In a sitcom climate that favors single cameras and mockumentary formats, Mulaney is something of a throwback. It’s a multi-camera show about creator and former Saturday Night Live writer John Mulaney’s life and friends, filmed in front of a laughing, live studio audience. It even has snippets of the star dressed in a suit jacket and tie, doing his stand-up act under a spotlight.
If this sounds like Seinfeld, Mulaney has already beaten you to the comparison. There are many similarities between the two shows, including the fact that both Jerry Seinfeld and John Mulaney use their own first and last names as their character names. In the first few episodes, he references Seinfeld — and other ‘90s sitcom touchstones, like Friends — several times. And he’s not the only one. One of his friends reports, “I defend you when people say you’re a Seinfeld rip-off.”
The comparison is unfortunate, since Seinfeld turned into one of the greatest sitcoms of all time, but the first few episodes of Mulaney feel less like television episodes and more like stand-up chopped up into dialogue. (The show even includes some direct references to past Mulaney stand-up performances, including one Ice-T voiceover that only makes sense if you’ve seen John Mulaney: New in Town special.) The plots of the first episodes have none of the labyrinthine structure of classic Seinfeld episodes; they feel more like vehicles for prewritten bits. They’re funny, but they don’t sound like regular people talking.
This artificial sensibility is exacerbated by various performances. At present, Mulaney is a better comedian than he is an actor. So is one of his costars, fellow comedian Seaton Smith, who plays Mulaney’s best friend Motif. When they talk, their deliveries sound like they’re trading amusing jokes more than engaging in conversations. The humor emerges from what they’re saying, not their characters or situations. (Expect the opposite of Mulaney’s most famous Saturday Night Live character, the out-there crazy Stefon.) The first episode also includes some physical comedy, and Mulaney’s skills here are limited.
Luckily, Mulaney knows enough to feature a ringer or two, beginning with Martin Short, who plays his loopy comedian and game-show-host boss, Lou Cannon. Short is a tremendous physical comedian, and he can sell the gags that Mulaney can’t quite pull off. Thankfully, the show makes great use of Short’s talents. Not only does he careen around the set, he has ingenious comic timing. Cannon tells Mulaney that he likes “fast setups and slow punch-lines,” which seems to apply to Short himself, though there are times when his fast setups are followed by rapid-fire punch-lines, too.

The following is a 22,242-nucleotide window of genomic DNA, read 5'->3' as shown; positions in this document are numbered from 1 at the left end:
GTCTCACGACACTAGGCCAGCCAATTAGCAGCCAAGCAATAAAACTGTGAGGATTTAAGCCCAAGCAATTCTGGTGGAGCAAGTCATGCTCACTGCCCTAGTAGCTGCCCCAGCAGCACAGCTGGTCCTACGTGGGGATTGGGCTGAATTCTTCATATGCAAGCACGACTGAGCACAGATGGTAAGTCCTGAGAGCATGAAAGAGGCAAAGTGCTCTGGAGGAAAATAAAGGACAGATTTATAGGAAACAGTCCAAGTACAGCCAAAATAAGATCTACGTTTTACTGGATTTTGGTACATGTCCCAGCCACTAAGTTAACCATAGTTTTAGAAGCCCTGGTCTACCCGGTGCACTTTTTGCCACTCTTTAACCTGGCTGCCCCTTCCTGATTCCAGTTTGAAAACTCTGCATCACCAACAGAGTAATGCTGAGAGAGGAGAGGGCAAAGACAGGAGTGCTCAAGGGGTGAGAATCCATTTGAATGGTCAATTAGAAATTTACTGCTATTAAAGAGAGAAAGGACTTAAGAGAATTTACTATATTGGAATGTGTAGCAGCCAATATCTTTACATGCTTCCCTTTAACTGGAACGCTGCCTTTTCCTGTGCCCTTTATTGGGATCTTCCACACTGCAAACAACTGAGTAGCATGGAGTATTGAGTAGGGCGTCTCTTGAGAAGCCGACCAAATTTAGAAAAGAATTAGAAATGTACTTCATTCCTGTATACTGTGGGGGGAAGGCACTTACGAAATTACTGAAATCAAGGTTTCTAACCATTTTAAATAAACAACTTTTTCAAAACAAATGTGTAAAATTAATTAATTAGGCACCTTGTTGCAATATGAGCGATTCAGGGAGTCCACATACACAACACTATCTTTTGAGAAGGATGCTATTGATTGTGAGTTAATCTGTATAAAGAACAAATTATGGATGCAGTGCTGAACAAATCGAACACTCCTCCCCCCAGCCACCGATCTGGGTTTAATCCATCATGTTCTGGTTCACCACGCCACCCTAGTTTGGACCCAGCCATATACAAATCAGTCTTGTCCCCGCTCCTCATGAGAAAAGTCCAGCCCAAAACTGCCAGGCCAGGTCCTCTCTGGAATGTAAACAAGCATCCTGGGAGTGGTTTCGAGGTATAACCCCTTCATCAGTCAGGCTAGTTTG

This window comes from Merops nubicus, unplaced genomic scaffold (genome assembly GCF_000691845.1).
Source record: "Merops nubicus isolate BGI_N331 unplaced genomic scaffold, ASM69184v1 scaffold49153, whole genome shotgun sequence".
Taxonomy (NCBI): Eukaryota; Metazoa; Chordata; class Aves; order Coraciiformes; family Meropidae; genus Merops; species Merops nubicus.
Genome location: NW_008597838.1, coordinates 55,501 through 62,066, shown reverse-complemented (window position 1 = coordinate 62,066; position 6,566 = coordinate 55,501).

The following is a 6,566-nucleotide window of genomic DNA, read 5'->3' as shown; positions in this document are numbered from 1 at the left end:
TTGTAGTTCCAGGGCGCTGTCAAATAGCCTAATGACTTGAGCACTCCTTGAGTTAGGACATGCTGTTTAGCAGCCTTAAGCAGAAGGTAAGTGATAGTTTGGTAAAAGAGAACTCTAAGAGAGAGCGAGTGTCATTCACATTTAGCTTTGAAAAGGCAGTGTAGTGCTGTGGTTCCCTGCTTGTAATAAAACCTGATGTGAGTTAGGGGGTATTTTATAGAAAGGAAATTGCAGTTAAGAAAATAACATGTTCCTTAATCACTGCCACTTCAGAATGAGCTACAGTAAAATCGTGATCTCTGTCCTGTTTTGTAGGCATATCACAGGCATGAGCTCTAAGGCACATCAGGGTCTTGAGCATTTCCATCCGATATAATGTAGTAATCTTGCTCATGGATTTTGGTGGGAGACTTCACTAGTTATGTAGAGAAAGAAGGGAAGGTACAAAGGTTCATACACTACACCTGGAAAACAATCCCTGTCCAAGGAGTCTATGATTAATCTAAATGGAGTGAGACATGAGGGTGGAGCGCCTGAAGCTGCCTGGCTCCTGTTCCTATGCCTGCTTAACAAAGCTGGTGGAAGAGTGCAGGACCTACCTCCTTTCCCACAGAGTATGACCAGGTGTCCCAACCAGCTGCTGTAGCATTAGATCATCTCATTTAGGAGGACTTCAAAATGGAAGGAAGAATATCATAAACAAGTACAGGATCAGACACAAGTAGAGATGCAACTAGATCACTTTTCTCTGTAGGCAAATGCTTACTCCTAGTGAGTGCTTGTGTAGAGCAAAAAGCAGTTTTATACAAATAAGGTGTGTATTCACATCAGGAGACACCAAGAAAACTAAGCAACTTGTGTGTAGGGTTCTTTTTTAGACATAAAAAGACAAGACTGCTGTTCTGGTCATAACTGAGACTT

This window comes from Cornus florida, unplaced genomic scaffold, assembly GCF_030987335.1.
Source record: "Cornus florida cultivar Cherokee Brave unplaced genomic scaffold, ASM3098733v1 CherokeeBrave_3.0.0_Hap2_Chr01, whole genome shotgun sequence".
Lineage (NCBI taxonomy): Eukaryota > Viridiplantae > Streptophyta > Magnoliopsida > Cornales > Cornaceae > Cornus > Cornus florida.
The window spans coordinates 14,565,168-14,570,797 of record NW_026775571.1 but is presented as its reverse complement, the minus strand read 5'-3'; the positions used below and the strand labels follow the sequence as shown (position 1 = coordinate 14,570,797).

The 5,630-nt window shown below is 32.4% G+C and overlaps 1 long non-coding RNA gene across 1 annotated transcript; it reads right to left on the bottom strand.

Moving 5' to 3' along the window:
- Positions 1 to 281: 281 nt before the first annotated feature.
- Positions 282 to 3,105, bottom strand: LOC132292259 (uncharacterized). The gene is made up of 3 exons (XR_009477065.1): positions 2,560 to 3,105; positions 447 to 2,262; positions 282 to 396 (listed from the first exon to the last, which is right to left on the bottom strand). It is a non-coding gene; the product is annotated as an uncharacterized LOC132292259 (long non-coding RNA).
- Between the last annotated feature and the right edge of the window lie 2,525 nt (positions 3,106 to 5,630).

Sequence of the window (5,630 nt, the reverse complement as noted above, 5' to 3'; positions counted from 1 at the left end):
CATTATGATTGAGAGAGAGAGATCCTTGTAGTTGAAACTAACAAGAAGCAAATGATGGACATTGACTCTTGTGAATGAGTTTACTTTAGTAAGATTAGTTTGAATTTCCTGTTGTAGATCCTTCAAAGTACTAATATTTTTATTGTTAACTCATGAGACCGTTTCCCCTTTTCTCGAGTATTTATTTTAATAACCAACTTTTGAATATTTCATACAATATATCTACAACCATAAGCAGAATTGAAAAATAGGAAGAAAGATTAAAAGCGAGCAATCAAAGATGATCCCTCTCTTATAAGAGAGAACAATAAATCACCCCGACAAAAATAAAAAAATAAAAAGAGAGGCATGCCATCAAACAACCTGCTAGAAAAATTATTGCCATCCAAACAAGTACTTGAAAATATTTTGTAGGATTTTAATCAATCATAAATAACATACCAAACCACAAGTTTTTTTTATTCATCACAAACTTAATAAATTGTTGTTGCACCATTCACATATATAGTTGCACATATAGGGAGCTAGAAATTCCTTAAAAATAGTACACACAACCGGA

Though his role isn’t as showy as Short’s, Elliott Gould gives a refreshingly effortless performance as Oscar, the older hippie who lives across the hall from Mulaney. He’s not antic like Short, and he doesn’t seem to struggle with timing and delivery like Mulaney and Smith. He just enters a scene and the laughs seem to come easily.
Not every character is so well served by the material. Mulaney and Motif’s third roommate, Jane (Nasim Pedrad), is especially problematic. Though Pedrad doesn’t sound like a stand-up, Jane is obviously underdeveloped, and thrown into subplots that focus on typical — if not offensive — female storylines and stereotypes.
The first episode, for example, finds Jane acting “crazy” concerning an ex-boyfriend in the wake of a breakup. A later one has her projecting her relationship issues onto her cat. “Having a cat is so much better than having a relationship,” is something she actually says, as if it’s a fresh, new thought and not a shopworn trope about single ladies. She’s basically portrayed as a psychotic ex-girlfriend and a crazy cat lady rolled into one.
The offense only gets worse when you realize that she’s the only one of the three roommates who, after the first few episodes, doesn’t have a clear profession. (Motif and Mulaney are both, predictably, comedians.) She’s another female character on TV who’s defined by her relationships with men, whether it’s her platonic friendship with Mulaney or her train-wreck romances. If Mulaney really seeks to emulate Seinfeld, it should seek to turn Jane into as vibrant and singular a character as Elaine Benes.
It’s possible that Mulaney can improve. Most comedian-turned-actors get better over time: Tina Fey had performance issues in the first few episodes of 30 Rock, too. And comedy casts always take a while to gel. Leslie Knope, for example, was portrayed as a bit dumb at the beginning of Parks and Recreation, before the show’s creators figured out they shouldn’t conflate her unbridled enthusiasm with stupidity. Whether or not Mulaney comes to such revelations, for now, you’ll just have to wait through the boring or annoying parts, knowing that eventually Martin Short shows up to save the episode.